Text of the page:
Women of Mafia (2018) | Directed by Patryk Vega
aka Kobiety mafii, Mafia Women
Written by Olaf Olszewski, Patryk Vega | Starring Olga Boladz, Agnieszka Dygant, Aleksandra Poplawska
While you don’t need to take a ball-peen hammer to the forehead to enjoy Patryk Vega’s film Mafia Women (aka Women of Mafia), it sure would help. Regular readers of Attack from Planet B will remember that I reviewed Polish writer-director Vega’s Botoks (review) and came away unimpressed, if a little disgusted; with Mafia Women, I’m even less impressed, though about as disgusted. So it’s a wash, more or less.
The movie’s biggest failure is the unbelievably bad plot, which would be laughable if so much money hadn’t been spent trying to turn such a cinematic sow’s ear into the semblance of a silk purse. The only reason why certain characters survived the events of the film was because everyone around them made so many stupid, unintelligible decisions that they bent the movie’s universe toward the director’s bizarre vision. Nobody behaved in a way that made any logical sense, and the only consistency was in how entirely unlikable everyone on screen came off. If you’re up for watching over two hours of imbeciles doing mean, sickening stuff to each other, Mafia Women is definitely your jam.
The story is fairly straightforward, even if the events don’t make sense: a rebellious police officer goes undercover to destroy a Polish crime family, and achieves some level of success. As this movie is called Mafia Women instead of Cop Woman, we also follow the lives of some of the women in this crime family and see how rough they have it.
The dialogue veers from cliché to incomprehensibility, depending on the circumstance. When the mobster Millimetr, whose horribly wrinkled, walnut-like skull has made me reconsider my own choice of hairstyle, returns to a party after having forced a young girl to fellate him, Millimetr’s wife says, caustically:
“There’s sperm on your trousers. Did you blow your nose up her ass?”
What does that even mean? Did the subtitles accurately translate what was said? The best exchange in the film occurs when a mob enforcer says to the lady cop, “What happens in the ghetto stays in the ghetto,” and her entirely reasonable response is, “You’re a moron.” I couldn’t agree more.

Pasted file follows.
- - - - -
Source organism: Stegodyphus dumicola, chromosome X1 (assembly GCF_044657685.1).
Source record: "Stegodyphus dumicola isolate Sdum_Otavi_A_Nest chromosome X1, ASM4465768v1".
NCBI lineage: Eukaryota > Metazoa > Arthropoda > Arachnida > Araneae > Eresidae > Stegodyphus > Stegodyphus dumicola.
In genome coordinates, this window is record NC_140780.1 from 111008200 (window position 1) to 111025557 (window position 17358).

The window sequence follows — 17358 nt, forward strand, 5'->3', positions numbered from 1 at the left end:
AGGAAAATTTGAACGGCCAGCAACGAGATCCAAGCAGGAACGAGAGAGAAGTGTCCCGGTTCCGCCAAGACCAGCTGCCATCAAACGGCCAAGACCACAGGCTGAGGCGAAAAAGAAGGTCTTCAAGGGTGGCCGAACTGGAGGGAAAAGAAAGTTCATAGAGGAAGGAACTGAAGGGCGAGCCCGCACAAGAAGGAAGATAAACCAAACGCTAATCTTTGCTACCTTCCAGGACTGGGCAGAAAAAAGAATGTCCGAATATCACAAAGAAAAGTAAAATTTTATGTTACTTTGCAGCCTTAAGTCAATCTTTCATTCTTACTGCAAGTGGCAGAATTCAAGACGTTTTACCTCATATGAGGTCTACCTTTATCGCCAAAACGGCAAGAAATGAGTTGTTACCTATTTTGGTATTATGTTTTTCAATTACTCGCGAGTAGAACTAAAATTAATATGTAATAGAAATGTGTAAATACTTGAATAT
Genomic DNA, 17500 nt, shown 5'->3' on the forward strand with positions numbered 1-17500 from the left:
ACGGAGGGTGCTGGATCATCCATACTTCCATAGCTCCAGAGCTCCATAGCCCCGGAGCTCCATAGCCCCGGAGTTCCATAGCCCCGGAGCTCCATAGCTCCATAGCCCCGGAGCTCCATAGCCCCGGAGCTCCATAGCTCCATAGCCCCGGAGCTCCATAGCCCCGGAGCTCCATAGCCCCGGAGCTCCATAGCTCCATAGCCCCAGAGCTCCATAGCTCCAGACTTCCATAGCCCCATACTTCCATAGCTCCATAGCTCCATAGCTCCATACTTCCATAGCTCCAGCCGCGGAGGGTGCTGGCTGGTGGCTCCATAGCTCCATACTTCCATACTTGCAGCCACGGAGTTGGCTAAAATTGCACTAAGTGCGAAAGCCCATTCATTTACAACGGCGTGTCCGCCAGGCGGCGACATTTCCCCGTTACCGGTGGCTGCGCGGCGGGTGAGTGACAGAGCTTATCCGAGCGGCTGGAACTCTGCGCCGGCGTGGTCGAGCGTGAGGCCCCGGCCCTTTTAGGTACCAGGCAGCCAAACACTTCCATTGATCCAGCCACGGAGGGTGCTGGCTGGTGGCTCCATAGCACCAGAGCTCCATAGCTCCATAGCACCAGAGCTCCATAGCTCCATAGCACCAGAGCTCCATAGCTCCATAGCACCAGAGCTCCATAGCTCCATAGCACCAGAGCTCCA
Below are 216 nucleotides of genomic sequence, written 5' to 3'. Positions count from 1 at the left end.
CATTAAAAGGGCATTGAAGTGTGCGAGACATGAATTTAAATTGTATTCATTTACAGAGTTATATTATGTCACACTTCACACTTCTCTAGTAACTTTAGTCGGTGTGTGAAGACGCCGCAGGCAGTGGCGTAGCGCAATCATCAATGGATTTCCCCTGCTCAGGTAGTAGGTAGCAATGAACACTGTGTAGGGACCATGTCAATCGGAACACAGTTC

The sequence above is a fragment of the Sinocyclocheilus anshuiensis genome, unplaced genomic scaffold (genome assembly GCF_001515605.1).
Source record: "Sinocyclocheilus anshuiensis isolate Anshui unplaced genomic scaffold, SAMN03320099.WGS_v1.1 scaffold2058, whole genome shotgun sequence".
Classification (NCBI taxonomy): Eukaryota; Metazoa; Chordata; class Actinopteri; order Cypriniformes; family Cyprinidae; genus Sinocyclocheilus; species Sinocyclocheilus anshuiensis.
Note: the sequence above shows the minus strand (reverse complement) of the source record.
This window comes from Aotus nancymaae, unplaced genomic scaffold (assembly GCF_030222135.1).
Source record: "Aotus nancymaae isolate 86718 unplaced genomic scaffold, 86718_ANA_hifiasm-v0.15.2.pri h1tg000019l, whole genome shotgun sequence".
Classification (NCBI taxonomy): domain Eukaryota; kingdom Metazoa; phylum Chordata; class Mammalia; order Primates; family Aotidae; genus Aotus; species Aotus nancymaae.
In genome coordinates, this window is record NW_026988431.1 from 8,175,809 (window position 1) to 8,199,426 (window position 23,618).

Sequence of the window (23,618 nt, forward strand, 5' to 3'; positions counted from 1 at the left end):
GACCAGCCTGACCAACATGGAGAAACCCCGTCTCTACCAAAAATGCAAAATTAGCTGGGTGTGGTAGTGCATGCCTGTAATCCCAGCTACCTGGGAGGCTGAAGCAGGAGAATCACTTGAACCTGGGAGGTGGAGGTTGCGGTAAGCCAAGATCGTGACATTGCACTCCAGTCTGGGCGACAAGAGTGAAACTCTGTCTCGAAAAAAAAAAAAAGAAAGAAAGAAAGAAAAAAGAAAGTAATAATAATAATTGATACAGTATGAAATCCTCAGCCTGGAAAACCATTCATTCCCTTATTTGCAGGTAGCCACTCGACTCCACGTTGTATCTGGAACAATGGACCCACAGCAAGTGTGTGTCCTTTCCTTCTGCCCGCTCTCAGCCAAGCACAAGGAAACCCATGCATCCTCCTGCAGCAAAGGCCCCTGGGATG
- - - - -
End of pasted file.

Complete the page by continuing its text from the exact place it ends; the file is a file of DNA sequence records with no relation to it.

Several of Vega’s characters were lifted without attribution from older, better intellectual properties. The bald police captain has a Kojak-like penchant for eating lollipops. The mafia boss is given to experiencing Tony Soprano-style panic attacks. The boss’s teenage daughter is the worst singer in Warsaw, but everyone applauds her cat-strangling efforts. Et cetera. Basically, law enforcement and crime families in Poland are the same as American cops and goons, except the Poles eat pierogi and the Americans eat pizza.
I’d be remiss if I didn’t mention that this movie is intended to show strong, confident women doing strong, confident woman things. Hence the title. Where this falls down is in execution. The lady cop protagonist goes undercover for weeks to pole dance, sleep with suspects, and commit murder without a single thought for her family except for a twenty-second phone call near the end of the film where her husband tells her he’s divorcing her and taking the kid. Well, okay then; that’s a loose end tied up. The other female characters, when they’re not abusers themselves, extract horrible, disgusting revenge on the men who have brutalized them: a gigantic, “Take that!” to the misogynist Mafia culture that degrades women. Or something. An extremely funny moment occurs when one character calls the main mafia boss “sexist.” This is a man who’s sold tons of hard drugs, stolen millions of zloty (Polish currency), and had countless people murdered, but it’s a sick burn when the nanny calls him sexist.
Despite all this, maybe you’d like this film. There’s a good bit of violence and car crashes, some frontal nudity, and a sweet segment of Polish rap that probably involves kielbasa and cabbage rolls or some such. If you’re a teenage kid you probably shouldn’t watch this, but if you were, and didn’t have the ability to discern quality from its lack, you’d probably enjoy it. For my part, pointing out the many flaws of Mafia Women isn’t nit-picking, because the nits are the size of icebergs. So it didn’t quite trip my trigger.
There’s a sequel called Mafia Women 2. I wonder if it’s any good.